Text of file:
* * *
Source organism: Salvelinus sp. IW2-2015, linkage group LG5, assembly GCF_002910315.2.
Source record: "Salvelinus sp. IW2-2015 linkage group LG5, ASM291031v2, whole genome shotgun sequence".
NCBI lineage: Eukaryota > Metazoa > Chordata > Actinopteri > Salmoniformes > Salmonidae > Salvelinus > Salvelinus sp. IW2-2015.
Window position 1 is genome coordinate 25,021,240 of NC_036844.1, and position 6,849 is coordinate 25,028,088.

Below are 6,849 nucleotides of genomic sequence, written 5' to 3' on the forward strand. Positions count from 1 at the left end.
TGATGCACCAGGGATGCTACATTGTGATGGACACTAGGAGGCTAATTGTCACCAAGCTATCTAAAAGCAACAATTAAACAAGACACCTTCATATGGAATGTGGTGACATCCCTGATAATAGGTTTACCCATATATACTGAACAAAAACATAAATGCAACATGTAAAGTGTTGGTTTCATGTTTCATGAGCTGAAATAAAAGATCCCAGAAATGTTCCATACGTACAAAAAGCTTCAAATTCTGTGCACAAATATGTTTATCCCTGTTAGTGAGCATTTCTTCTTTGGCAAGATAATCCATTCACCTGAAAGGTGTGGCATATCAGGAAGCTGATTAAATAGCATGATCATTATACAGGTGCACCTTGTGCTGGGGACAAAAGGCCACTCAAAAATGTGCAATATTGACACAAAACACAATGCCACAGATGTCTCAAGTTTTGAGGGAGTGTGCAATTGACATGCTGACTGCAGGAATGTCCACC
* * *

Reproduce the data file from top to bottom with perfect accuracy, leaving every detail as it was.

Source organism: Salvelinus sp. IW2-2015, linkage group LG5, assembly GCF_002910315.2.
Source record: "Salvelinus sp. IW2-2015 linkage group LG5, ASM291031v2, whole genome shotgun sequence".
NCBI lineage: Eukaryota > Metazoa > Chordata > Actinopteri > Salmoniformes > Salmonidae > Salvelinus > Salvelinus sp. IW2-2015.
Window position 1 is genome coordinate 25,021,240 of NC_036844.1, and position 6,849 is coordinate 25,028,088.

Below are 6,849 nucleotides of genomic sequence, written 5' to 3' on the forward strand. Positions count from 1 at the left end.
TGATGCACCAGGGATGCTACATTGTGATGGACACTAGGAGGCTAATTGTCACCAAGCTATCTAAAAGCAACAATTAAACAAGACACCTTCATATGGAATGTGGTGACATCCCTGATAATAGGTTTACCCATATATACTGAACAAAAACATAAATGCAACATGTAAAGTGTTGGTTTCATGTTTCATGAGCTGAAATAAAAGATCCCAGAAATGTTCCATACGTACAAAAAGCTTCAAATTCTGTGCACAAATATGTTTATCCCTGTTAGTGAGCATTTCTTCTTTGGCAAGATAATCCATTCACCTGAAAGGTGTGGCATATCAGGAAGCTGATTAAATAGCATGATCATTATACAGGTGCACCTTGTGCTGGGGACAAAAGGCCACTCAAAAATGTGCAATATTGACACAAAACACAATGCCACAGATGTCTCAAGTTTTGAGGGAGTGTGCAATTGACATGCTGACTGCAGGAATGTCCACC